Written By Thomas Perez June 15, 2010 at 6:30PM. Copyright 2010.
I’m sure that we’ve all asked, at least one time or another, this question; How can a historic personage (such as Jesus) have a recorded life (according to the New Testament in the Bible) almost identical to various other mythos out there, including but not limited to the following:
The General Allegation
Mithras (Roman Mithraism)
Horus (Egyptian God of Light)
Both of these religions came before Christianity and are clearly labeled as myths yet the ‘stories’ of their lives are, in many ways, identical to the ‘life’ of Jesus the Christ, or are they?
There are material, significant, and pervasive similarities between the Jesus Christ of the New Testament and other Dying God-figures (and/or Savior-figures), and that these similarities are best explained by the hypothesis that the figure of Jesus is materially derived from (or heavily influenced by) these other Dying God/Savior-figures – as the critics would insinuate.
Sometimes the allegation by such critics are worded strongly – Jesus was NOT a real person, but a legend; sometimes it is worded less strongly – Jesus was real, but was fused with these derivative mythic elements such that THEY became the core teachings about Jesus.
Now, before we try to analyze this notion, we need to gather some established criteria (from scholars) on how to detect and establish that ‘borrowing’ (especially “content/material” borrowing) has occurred. But moreover, than that the question should be; “who did the borrowing?”
Fortunately, there are a number of established criteria for this (so we don’t have to ‘make up’ or ‘create’ our own), drawing largely from the work of scholars working in the area of Semitic influence on the Greek/Western world (e.g., Walter Burkert, Charles Pengrase, M. L. West), so let’s start with some of their work:
“Since the discovery of the Akkadian epics and of Gilgamesh in particular, there has been no shortage of associations between motifs in these and in the Homeric epics, especially the Odyssey. These motifs can be highlighted and used to surprise, but hardly to prove anything: Approximately the same motifs and themes will be found everywhere. Instead of individual motifs, therefore, we must focus on more complex structures, where sheer coincidence is less likely: a system of deitites and a basic cosmological idea, the narrative structure of a whole scene, decrees of the gods about mankind, or a very special configuration of attack and defense. Once the historical link, the fact of transmission, has been established, then further connections, including linguistic borrowings, become more likely, even if these alone do not suffice to carry the burden of proof.” [OT:ORNEI:88; his examples often contain elements that are ‘holdovers’–elements that appear in the borrower that only made sense in the original source…they are unexpected and without purpose in the new usage, since they have been removed from their original context.] “I can anticipate at least two possible lines of criticism that may be employed against my work. One would be that, in stressing similarities and parallels, I have ignored the great differences between Greek and Near Eastern literatures…my answer will be that of course Greek literature has its own character, its own traditions and conventions, and the contrast that might be drawn between it and any of the oriental literatures might far outnumber the common features. If anyone wants to write another book and point them out, I should have no objection…But even if it were ten times the size of mine (600+ pages!), it would not diminish the significance of the likenesses, because they are too numerous and too striking to be put down to chance. You cannot argue against the fact that it is raining by pointing out that much of the sky is blue.” [HI:EFHWAE:viii]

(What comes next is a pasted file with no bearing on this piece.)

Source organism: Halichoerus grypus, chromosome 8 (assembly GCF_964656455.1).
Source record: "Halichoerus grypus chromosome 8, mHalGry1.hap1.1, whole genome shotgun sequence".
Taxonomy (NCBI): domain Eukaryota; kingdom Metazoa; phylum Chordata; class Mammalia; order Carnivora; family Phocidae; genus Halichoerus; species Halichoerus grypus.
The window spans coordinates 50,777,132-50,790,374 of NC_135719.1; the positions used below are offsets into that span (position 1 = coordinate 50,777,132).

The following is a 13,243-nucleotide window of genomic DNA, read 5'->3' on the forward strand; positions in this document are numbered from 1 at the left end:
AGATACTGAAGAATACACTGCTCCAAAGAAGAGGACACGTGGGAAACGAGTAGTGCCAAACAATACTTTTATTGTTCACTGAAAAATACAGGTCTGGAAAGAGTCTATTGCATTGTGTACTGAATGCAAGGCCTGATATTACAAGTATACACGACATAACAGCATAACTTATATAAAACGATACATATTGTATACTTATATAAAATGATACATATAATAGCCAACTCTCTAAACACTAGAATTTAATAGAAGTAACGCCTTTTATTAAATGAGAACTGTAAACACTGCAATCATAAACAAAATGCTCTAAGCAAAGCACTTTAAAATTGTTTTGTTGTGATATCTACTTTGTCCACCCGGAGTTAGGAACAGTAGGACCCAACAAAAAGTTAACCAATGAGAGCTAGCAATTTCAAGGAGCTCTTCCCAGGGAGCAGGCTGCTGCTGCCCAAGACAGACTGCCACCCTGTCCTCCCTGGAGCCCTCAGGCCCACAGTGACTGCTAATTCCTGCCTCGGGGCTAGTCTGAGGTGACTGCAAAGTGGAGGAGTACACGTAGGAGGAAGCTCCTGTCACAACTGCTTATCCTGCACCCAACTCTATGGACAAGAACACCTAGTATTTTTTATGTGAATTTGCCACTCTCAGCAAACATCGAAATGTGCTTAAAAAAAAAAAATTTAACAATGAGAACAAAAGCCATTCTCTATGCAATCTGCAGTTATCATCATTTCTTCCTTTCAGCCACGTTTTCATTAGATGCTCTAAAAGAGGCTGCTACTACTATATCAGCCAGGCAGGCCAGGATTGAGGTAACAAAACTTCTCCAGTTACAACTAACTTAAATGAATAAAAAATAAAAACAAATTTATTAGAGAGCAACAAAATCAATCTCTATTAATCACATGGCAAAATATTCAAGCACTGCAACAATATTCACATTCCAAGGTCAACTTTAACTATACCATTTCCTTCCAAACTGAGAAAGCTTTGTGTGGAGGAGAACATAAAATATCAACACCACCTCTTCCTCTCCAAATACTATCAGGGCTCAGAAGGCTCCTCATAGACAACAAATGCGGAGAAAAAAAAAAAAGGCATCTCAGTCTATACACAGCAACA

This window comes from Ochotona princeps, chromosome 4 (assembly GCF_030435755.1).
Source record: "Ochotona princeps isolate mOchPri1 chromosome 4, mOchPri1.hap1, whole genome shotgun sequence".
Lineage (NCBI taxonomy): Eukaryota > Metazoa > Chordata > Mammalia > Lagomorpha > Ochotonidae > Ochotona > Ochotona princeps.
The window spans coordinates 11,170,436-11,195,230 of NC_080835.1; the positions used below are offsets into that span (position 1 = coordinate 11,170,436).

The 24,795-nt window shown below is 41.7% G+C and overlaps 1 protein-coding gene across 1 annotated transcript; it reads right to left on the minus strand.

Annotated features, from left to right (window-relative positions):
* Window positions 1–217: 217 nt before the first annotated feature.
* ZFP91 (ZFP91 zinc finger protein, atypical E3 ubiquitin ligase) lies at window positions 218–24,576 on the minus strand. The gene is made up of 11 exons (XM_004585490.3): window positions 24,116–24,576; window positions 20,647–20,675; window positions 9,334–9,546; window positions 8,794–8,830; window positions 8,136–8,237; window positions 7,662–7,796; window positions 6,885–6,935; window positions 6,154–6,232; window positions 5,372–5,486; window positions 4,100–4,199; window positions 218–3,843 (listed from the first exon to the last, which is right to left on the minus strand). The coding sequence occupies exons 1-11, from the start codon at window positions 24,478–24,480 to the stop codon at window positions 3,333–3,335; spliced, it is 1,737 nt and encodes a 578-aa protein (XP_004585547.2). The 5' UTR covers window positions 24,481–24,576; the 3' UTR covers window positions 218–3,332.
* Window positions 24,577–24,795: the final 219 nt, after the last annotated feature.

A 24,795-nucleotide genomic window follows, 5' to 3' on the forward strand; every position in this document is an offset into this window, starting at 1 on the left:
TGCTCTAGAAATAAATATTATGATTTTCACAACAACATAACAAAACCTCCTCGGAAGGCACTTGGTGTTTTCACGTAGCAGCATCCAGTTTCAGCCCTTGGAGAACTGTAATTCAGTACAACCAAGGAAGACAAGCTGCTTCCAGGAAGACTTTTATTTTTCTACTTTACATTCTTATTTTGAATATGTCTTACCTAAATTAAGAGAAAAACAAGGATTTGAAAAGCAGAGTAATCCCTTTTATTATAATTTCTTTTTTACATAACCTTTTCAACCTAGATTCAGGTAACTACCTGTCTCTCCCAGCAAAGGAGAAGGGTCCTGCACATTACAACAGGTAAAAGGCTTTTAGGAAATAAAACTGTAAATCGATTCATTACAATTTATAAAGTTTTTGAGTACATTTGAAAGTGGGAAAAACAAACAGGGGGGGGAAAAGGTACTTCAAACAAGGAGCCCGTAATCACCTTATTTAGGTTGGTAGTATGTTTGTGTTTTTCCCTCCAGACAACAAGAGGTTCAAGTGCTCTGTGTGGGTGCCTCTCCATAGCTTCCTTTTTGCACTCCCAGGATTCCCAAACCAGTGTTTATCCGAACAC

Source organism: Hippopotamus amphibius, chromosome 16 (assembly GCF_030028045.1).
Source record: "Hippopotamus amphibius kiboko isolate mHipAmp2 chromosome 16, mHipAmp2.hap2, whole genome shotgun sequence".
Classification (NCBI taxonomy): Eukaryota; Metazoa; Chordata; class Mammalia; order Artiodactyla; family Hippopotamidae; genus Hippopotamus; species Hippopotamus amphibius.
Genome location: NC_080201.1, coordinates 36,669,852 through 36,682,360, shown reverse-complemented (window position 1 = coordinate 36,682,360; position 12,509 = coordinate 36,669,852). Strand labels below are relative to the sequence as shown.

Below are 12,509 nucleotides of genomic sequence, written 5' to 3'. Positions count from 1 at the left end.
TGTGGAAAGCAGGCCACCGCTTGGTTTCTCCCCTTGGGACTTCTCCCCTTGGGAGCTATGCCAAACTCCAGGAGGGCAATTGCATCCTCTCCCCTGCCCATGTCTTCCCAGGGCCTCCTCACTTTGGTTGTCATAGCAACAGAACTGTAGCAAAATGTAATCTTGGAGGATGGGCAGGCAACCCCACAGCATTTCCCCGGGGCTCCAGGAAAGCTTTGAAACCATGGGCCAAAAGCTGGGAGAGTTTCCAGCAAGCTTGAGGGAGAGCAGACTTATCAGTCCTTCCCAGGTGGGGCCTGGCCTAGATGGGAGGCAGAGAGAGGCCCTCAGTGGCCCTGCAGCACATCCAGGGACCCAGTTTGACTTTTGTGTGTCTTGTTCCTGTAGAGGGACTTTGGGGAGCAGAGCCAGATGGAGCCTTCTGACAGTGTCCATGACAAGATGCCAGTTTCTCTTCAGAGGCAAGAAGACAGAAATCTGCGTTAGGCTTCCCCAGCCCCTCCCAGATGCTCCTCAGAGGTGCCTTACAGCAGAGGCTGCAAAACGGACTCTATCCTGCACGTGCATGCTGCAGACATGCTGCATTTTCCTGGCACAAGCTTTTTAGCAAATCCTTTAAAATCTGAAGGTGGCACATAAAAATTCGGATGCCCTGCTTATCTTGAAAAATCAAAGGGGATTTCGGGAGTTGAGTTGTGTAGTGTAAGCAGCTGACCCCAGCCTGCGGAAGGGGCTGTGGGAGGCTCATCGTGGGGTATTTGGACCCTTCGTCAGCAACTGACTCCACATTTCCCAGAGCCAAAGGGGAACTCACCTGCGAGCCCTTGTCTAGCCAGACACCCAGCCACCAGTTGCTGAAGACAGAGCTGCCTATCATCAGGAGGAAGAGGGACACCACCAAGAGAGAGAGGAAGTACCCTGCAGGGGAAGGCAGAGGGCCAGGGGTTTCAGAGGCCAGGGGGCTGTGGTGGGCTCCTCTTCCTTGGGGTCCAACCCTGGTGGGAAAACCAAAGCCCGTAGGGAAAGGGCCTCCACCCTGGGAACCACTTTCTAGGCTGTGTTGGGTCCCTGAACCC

“Difficult and hazardous are words which describe the study of Mesopotamian influence in Greek myths, and an appropriate method is essential. To establish influence, or at least the likelihood of influence, there are two main steps. First it is necessary to establish the historical possibility of influence, and then the parallels between the myths of the areas must fulfill a sufficiently rigorous set of relevant criteria.” [HI:GMM:5] “The second step of the method is to demonstrate the existence of parallels of the correct nature between the Mesopotamian and Greek literary material. Parallels must have qualities which conform to a suitable set of criteria in order to indicate influence or its likelihood.” [HI:GMM:5]
“It is all too easy to run eagerly after superficial parallels which cannot really be sustained under a closer scrutiny. Accordingly, the parallels must have similar ideas underlying them and, second, any suggestion of influence requires that the parallels be numerous, complex and detailed, with a similar conceptual usage and, ideally, that they should point to a specific myth or group of related myths in Mesopotamia. Finally, the parallels and their similar underlying ideas must involve central features in the material to be compared. Only then, it would seem, may any claim stronger than one of mere coincidence be worthy of serious consideration” [HI:GMM:7]